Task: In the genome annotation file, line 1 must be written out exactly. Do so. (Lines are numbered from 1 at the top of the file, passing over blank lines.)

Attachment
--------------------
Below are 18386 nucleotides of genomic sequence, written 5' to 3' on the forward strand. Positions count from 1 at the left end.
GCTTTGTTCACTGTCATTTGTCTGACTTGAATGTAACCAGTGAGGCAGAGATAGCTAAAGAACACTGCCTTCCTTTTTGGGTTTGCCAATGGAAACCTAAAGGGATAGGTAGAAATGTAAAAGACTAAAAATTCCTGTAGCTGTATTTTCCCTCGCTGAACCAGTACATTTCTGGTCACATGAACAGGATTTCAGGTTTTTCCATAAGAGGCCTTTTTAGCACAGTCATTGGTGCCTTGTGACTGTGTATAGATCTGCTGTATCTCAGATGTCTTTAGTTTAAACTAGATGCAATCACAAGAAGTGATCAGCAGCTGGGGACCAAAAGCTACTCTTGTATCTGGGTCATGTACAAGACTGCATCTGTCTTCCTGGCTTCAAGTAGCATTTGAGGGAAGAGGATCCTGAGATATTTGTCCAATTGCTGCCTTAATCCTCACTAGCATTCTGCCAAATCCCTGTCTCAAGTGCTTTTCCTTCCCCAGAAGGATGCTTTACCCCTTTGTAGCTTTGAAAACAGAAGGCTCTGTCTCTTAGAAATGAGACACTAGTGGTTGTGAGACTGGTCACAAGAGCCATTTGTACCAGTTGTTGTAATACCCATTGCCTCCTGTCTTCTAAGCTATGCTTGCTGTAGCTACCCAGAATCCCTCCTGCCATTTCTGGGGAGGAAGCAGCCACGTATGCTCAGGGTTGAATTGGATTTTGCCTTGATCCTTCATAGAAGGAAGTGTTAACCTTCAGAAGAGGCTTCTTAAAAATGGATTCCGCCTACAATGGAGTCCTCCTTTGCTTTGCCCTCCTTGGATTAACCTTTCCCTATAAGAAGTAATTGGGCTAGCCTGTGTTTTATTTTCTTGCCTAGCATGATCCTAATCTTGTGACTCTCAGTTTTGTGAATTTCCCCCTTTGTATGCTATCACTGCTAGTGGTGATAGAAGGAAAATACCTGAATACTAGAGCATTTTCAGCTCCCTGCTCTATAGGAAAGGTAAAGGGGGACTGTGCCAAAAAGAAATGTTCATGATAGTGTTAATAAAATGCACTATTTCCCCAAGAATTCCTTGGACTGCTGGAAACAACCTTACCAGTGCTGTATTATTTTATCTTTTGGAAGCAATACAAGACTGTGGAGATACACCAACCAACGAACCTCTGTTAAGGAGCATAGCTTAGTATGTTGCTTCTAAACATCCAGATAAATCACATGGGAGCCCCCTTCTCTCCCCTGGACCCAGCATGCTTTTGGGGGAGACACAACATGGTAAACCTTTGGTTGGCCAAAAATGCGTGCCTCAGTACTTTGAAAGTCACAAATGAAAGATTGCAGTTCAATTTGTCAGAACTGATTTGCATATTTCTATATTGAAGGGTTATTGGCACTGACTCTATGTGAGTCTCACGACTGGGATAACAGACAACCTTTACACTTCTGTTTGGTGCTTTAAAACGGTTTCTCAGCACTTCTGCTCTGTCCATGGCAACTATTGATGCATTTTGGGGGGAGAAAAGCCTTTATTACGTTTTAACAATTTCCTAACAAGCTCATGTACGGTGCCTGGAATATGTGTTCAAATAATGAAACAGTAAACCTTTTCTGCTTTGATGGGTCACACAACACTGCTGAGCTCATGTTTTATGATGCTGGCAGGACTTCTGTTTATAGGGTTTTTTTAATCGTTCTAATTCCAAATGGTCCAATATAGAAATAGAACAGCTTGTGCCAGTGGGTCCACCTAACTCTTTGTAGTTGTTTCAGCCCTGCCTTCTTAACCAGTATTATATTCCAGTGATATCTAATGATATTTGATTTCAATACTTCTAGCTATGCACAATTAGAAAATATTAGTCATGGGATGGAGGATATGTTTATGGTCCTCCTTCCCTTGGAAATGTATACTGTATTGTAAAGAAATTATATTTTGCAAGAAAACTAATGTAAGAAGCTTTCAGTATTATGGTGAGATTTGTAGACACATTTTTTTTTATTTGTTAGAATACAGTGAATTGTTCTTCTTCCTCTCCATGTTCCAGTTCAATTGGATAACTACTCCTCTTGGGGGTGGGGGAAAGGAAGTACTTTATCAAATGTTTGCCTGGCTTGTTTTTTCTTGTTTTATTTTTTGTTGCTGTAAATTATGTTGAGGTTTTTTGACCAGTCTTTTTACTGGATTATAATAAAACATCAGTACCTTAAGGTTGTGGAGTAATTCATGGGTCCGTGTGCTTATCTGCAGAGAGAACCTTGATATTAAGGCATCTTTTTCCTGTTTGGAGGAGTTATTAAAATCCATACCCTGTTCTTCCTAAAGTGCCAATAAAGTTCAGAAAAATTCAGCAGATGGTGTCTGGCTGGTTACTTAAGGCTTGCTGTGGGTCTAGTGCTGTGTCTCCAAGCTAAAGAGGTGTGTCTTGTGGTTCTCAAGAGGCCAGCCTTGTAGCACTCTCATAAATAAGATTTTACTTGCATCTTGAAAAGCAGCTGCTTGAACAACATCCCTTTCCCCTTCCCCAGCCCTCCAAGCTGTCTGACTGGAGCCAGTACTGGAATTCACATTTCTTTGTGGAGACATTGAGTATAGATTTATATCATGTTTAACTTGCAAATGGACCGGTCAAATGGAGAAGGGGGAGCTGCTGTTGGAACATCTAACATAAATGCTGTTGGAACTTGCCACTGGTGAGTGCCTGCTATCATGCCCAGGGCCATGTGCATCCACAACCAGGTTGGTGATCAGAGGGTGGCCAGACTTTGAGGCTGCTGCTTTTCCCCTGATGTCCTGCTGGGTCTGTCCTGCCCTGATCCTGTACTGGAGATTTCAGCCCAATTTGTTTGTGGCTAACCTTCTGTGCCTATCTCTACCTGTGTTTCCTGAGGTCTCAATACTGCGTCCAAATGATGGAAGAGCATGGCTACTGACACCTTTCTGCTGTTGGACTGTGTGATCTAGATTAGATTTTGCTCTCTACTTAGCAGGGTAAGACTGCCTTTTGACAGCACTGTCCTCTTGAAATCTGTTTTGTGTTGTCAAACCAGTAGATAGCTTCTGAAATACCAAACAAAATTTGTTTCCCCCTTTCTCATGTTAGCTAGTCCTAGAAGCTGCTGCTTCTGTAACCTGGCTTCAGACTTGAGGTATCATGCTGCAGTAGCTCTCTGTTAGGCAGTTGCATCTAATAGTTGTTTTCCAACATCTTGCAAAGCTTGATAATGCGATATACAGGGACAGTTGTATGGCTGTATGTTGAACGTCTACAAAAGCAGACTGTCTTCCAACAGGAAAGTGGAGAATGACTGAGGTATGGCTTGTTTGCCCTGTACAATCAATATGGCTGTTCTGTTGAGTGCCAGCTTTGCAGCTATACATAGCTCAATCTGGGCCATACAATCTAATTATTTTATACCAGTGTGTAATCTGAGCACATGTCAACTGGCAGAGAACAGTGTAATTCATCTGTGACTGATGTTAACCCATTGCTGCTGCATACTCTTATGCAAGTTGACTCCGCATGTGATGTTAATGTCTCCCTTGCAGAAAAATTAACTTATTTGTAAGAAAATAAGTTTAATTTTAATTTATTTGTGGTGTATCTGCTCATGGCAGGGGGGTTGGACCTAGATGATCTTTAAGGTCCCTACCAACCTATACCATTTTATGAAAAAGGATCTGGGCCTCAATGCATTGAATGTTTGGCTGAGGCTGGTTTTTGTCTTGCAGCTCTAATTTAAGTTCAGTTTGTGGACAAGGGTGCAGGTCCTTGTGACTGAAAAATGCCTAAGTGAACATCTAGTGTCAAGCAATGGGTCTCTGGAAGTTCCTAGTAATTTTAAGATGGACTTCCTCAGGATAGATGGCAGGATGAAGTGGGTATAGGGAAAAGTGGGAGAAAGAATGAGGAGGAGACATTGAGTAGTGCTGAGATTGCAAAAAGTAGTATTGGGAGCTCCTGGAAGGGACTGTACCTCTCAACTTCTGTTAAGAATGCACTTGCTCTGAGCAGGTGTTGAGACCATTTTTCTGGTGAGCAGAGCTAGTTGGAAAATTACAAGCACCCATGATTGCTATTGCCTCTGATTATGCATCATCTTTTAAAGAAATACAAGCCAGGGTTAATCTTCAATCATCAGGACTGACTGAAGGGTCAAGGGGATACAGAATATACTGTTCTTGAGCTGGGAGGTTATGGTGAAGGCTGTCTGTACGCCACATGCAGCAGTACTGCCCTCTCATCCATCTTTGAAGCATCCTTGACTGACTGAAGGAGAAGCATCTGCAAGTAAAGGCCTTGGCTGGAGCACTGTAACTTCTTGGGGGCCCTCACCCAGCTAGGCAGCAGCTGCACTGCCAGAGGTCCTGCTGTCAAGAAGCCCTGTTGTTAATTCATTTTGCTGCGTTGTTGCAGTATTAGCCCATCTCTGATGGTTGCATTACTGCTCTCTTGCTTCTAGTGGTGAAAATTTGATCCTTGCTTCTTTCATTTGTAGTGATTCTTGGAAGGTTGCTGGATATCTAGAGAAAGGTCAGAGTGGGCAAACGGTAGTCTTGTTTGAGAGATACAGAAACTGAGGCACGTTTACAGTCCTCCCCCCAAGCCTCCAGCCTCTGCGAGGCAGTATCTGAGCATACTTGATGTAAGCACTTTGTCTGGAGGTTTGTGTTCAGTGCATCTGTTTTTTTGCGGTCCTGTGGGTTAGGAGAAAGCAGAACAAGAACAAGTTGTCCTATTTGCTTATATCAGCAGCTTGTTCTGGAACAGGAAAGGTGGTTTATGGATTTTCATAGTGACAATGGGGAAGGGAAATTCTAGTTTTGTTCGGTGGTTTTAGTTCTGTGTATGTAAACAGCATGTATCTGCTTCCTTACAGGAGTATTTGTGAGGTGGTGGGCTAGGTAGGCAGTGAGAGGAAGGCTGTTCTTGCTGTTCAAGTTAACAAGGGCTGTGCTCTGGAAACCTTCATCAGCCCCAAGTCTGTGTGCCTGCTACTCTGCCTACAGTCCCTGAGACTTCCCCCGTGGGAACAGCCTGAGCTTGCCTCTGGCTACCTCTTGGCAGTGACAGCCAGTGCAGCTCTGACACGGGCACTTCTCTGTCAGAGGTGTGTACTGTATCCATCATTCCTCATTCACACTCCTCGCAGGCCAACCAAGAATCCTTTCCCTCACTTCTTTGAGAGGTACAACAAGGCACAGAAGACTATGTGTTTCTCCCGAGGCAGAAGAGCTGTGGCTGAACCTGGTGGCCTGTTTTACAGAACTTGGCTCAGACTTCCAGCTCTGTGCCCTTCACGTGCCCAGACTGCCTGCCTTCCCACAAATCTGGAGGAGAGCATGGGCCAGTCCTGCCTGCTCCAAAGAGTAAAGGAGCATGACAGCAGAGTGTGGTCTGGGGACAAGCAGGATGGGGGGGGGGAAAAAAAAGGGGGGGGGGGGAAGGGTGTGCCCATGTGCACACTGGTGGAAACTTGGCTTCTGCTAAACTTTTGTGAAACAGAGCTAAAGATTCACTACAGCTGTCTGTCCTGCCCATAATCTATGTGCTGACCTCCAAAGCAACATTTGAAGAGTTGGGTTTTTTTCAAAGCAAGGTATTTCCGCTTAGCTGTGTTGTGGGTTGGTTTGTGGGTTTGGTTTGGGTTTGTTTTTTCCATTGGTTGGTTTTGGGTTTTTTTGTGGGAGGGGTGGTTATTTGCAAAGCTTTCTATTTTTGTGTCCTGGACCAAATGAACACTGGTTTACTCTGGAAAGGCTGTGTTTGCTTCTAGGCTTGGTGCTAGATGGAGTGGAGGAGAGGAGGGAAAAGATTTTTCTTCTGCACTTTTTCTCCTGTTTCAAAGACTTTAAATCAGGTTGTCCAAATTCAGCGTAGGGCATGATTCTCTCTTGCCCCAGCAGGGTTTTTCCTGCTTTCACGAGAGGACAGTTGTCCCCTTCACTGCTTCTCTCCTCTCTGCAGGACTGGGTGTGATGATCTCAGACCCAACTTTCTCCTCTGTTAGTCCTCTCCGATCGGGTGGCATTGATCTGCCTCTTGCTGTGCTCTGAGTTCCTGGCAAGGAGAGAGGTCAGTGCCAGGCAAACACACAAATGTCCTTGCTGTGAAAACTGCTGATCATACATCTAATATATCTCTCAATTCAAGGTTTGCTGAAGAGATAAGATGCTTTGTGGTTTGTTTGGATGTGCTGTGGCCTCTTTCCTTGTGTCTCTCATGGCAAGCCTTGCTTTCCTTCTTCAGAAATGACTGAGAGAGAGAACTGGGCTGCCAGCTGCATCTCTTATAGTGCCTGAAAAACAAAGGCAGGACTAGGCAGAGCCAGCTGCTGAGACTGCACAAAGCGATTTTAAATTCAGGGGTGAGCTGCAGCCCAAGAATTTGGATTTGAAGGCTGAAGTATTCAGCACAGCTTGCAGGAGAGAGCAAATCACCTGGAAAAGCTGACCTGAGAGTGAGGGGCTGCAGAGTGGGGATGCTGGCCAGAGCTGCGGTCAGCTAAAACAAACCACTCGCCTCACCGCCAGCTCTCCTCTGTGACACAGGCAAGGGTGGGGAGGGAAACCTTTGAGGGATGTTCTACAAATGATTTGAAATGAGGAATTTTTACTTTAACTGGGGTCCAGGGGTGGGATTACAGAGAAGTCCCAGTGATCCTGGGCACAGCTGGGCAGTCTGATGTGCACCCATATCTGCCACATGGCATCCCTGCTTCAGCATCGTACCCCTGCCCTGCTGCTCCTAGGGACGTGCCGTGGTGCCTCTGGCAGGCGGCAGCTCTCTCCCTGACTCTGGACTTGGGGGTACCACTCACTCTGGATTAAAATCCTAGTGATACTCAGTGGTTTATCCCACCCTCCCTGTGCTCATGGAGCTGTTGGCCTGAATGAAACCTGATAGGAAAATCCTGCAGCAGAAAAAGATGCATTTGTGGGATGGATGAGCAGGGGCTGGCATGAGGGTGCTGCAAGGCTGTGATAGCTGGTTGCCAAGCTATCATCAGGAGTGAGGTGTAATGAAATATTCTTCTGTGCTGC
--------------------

Below are 18386 nucleotides of genomic sequence, written 5' to 3' on the forward strand. Positions count from 1 at the left end.